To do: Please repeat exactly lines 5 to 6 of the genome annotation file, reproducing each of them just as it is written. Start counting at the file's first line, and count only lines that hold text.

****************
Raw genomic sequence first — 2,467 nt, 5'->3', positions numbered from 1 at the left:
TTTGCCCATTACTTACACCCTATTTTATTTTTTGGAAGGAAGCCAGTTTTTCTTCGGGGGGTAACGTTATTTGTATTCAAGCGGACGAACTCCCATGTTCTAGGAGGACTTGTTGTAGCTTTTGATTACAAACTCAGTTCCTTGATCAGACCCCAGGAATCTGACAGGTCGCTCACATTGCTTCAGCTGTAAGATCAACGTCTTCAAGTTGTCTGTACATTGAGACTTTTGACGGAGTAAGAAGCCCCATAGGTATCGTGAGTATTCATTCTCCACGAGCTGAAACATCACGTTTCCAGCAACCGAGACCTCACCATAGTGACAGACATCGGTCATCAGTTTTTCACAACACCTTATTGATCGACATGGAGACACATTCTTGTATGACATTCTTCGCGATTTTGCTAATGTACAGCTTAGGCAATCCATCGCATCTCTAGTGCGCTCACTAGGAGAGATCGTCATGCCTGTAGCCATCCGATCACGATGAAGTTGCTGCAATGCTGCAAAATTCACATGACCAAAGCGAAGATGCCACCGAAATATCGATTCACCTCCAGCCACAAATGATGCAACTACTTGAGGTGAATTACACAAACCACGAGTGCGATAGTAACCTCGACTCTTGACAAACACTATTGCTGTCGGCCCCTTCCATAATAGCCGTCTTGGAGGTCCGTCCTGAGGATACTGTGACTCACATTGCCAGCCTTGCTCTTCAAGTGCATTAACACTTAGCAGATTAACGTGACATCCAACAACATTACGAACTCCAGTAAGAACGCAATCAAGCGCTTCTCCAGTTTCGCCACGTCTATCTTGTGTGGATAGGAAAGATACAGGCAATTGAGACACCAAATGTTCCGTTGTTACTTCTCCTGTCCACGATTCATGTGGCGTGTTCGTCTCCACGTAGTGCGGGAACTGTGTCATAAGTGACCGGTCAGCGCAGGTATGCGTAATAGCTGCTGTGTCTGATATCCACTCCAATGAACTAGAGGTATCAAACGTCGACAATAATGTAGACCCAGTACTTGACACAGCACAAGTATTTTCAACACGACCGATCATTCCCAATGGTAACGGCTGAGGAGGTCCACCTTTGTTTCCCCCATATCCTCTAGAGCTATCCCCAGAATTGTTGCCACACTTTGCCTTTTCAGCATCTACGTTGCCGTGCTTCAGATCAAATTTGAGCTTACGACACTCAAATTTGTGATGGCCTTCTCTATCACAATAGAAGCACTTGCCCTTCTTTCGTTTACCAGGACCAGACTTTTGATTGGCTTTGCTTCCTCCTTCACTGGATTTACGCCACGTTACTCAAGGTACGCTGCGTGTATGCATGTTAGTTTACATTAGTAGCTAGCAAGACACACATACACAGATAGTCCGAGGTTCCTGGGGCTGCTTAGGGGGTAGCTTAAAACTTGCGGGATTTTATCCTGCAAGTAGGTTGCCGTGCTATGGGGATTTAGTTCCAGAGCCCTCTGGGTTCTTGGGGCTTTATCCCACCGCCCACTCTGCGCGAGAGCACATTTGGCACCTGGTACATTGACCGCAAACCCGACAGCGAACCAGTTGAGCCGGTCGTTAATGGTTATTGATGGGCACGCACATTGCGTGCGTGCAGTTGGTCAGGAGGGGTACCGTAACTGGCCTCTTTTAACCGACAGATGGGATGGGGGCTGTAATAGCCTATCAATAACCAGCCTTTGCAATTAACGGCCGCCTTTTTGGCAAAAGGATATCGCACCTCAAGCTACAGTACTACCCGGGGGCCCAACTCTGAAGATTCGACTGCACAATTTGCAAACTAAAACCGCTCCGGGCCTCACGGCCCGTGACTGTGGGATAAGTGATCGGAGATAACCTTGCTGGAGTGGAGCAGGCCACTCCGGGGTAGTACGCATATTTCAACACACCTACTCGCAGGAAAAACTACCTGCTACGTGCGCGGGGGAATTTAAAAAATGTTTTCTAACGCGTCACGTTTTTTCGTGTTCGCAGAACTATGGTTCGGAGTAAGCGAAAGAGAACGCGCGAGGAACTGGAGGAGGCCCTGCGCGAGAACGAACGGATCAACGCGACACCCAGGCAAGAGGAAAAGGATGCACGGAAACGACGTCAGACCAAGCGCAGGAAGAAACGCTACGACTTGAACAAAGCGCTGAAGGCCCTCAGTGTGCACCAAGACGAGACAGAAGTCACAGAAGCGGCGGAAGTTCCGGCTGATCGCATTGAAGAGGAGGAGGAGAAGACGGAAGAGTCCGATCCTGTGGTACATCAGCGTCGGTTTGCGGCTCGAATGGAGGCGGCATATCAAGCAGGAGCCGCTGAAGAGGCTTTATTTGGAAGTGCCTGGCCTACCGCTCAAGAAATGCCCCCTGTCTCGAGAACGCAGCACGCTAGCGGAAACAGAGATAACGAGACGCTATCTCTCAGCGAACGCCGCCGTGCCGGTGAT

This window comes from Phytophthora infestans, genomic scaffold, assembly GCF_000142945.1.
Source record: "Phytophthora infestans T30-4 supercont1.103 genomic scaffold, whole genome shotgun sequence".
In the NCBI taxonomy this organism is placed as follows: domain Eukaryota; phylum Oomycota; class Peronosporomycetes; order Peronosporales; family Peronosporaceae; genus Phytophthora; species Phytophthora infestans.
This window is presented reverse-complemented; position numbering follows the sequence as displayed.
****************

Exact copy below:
In the NCBI taxonomy this organism is placed as follows: domain Eukaryota; phylum Oomycota; class Peronosporomycetes; order Peronosporales; family Peronosporaceae; genus Phytophthora; species Phytophthora infestans.
This window is presented reverse-complemented; position numbering follows the sequence as displayed.